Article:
The word “notwithstanding” appears more than 480 times across all 251 pages of the state budget signed by Gov. Phil Murphy last week.
In almost all cases, the word serves as a signal that what comes after it is additional language that will legally override spending or other policies already written in state law.
It’s through budget language, for example, that lawmakers and governors divert millions every year away from a program to promote reduced energy consumption and renewable energies as New Jersey already experiences the painful effects of global climate change.
By simply writing “2006” for the year into one formula, lawmakers artificially keep in check how much the state spends on the Homestead property-tax relief program, which in turn, holds down the size of tax credits that go out to thousands of homeowners struggling to cover record-high property tax bills.
But budget language can also be used in other ways by lawmakers as they compile a final spending bill. They can add or delete words that in effect reduce or block cuts and blunt policy changes that were part of the original budget recommendation from the governor.
In the budget just signed into law, lawmakers deleted language to prevent diversions from the Clean Communities and State Recycling funds that were roundly criticized by environmentalists.
Even the governor can request changes to his original budget proposal at the last minute that often draw little to no attention: Last week Murphy used budget language to secure $600 million in additional spending on state transportation projects, according to budget documents.
Nearly all of that escaped public notice this year, as in years past, demonstrating that when it comes to reviewing the state budget, the fine print can be just as important and impactful as any of the numbers.
What makes this possible
The reason the budget can be used to short-circuit other state laws or regulations lies in a section of the New Jersey Constitution on annual spending and the budget.
Known as the Constitution’s appropriations clause, it generally requires all spending and revenues to line up each year and prohibits deficits. It also means any spending that would take the budget out of balance would make it run afoul of the Constitution, even if that spending is called for in another state law.
To be sure, many of the policy changes triggered in the budget by using the word “notwithstanding” are often arcane or have little material effect on residents or programs they rely on. But others are far more impactful.
Property-tax relief shortchanged again
One of the best examples of how the budget’s fine print can hit the average New Jersey resident is the way it has been used to artificially hold flat Homestead property-tax relief credits, which go annually to thousands of seniors, disabled and low- and middle-income homeowners, by keeping the year 2006 as the baseline for calculating the credits.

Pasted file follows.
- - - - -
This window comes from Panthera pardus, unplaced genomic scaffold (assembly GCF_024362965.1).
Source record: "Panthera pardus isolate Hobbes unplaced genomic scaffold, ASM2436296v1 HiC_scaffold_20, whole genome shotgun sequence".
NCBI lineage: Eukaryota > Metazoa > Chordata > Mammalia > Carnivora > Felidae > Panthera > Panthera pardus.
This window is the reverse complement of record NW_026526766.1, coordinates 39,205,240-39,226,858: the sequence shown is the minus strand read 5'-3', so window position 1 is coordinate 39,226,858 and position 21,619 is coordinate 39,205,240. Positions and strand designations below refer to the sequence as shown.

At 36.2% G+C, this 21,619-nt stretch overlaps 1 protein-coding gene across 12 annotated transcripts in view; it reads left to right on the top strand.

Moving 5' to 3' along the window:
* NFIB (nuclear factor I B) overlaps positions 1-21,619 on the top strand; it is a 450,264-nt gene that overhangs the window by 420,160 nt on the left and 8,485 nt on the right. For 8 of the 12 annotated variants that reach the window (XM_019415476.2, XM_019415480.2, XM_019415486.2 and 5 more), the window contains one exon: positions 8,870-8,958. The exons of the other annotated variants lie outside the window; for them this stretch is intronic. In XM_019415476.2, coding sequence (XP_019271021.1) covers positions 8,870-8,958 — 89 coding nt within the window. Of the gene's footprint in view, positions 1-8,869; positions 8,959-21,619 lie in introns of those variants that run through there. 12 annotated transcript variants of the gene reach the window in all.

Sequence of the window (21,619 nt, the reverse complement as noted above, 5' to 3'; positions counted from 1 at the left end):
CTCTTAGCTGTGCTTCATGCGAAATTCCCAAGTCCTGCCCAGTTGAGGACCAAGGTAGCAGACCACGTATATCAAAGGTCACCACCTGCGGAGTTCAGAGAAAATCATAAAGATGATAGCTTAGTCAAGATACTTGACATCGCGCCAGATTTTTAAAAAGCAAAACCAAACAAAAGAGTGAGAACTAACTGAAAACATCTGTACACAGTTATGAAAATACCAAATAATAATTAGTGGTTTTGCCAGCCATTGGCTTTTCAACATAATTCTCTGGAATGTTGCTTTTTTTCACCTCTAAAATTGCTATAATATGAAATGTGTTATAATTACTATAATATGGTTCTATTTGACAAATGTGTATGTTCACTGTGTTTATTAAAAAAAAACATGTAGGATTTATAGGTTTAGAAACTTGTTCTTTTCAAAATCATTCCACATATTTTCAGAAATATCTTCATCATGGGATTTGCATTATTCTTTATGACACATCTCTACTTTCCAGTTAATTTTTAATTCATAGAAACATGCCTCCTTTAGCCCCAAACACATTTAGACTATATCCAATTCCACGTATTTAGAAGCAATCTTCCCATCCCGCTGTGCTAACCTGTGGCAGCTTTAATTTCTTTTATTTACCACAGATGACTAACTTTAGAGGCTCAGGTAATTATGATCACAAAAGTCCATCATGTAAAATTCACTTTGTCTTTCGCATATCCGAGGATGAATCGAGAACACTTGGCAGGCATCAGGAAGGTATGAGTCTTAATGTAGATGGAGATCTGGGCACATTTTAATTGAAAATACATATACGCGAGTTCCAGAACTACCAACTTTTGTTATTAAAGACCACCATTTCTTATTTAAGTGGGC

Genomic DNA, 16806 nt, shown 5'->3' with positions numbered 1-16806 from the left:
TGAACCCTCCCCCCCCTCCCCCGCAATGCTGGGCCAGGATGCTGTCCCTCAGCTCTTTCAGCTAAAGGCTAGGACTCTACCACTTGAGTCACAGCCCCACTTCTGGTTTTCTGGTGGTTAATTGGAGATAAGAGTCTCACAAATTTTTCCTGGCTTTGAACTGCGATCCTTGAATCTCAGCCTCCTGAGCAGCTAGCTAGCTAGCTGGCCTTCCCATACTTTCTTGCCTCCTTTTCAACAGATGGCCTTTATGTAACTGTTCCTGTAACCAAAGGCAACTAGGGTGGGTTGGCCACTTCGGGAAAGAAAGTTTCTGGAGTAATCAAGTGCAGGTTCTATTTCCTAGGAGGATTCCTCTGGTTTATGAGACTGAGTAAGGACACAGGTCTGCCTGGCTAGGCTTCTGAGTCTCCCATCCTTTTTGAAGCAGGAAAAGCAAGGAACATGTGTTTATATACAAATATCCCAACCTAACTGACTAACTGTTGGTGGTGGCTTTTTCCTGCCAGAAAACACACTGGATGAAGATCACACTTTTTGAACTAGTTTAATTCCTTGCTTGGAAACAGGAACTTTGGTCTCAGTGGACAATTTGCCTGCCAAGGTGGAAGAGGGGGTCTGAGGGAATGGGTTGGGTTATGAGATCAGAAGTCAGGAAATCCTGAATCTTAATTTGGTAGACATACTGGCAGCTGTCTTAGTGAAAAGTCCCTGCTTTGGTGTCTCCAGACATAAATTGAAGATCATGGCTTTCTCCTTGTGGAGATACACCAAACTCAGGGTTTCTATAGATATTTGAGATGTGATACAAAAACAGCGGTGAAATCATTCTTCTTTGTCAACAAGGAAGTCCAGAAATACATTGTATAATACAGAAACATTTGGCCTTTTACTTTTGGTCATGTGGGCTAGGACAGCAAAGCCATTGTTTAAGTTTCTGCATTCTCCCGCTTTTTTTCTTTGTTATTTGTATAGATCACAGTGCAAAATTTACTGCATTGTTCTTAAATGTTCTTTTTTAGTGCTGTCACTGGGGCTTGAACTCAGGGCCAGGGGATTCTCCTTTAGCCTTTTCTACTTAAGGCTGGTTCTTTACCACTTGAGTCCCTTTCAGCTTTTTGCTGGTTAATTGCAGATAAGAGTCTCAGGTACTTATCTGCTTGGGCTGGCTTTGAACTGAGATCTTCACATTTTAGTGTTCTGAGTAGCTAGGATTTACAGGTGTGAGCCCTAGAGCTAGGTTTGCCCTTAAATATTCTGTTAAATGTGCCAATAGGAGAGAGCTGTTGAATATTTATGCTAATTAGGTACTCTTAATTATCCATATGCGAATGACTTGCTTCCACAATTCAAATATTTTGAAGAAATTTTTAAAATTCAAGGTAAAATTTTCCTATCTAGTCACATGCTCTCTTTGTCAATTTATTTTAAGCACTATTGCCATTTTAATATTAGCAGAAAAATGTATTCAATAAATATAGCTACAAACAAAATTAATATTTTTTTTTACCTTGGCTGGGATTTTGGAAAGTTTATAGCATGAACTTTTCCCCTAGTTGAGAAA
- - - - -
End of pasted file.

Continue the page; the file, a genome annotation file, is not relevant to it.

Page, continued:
The practice, which began in response to revenue losses in the 2007-2009 Great Recession, will keep going for at least another year thanks to the following language in the new budget: “Notwithstanding the provisions of such laws to the contrary … These benefits listed pursuant to this paragraph will be calculated based on the 2006 property tax amounts assessed or as would have been assessed on the… principal residence of eligible applicants.”
Using 2006 — when property-tax bills were on average nearly 40% lower than today’s — as the baseline for the Homestead program frees up money in the budget for other purposes. But it also comes at the expense of the Homestead program’s recipients.
When it came up for discussion during legislative budget hearings in early September, state Treasurer Elizabeth Maher Muoio suggested reversing course at this point would be very costly.
“I believe if we were to fully fund (benefits) based on the most up-to-date data, the Homestead Benefit (program) would cost us a billion dollars,” Muoio said. Instead, the program’s line item will remain less than $300 million, according to budget documents.
Raids on Clean Energy Fund continue
Similar budget language has been used to allow for the continued raiding of the state’s Clean Energy Fund.
This year’s fund raids include more than $61 million that will go to New Jersey Transit thanks to the following budget language: “Notwithstanding the provisions of any law or regulation to the contrary … there is appropriated $61,566,750 from the Clean Energy Fund for utility costs associated with New Jersey Transit Corporation operations.”
Another section of the budget transfers an additional $40 million from the Clean Energy Fund to the General Fund.
The Clean Energy Fund is supposed to support efforts to switch to less-polluting methods of generating electricity like solar systems and to promote programs that lead to overall reduced energy consumption. Utility customers across New Jersey pay into the fund on a regular basis via a “societal benefits” surcharge on their monthly utility bills.
The raiding of the Clean Energy Fund began on a regular basis during the tenure of former Republican Gov. Chris Christie, but the practice has continued under the Democratic Murphy. And just as the language impacting the Homestead program is now an established feature of the budget, the Clean Energy diversions are likely to continue, especially as the state is now dealing with a new round of revenue losses triggered by the coronavirus pandemic.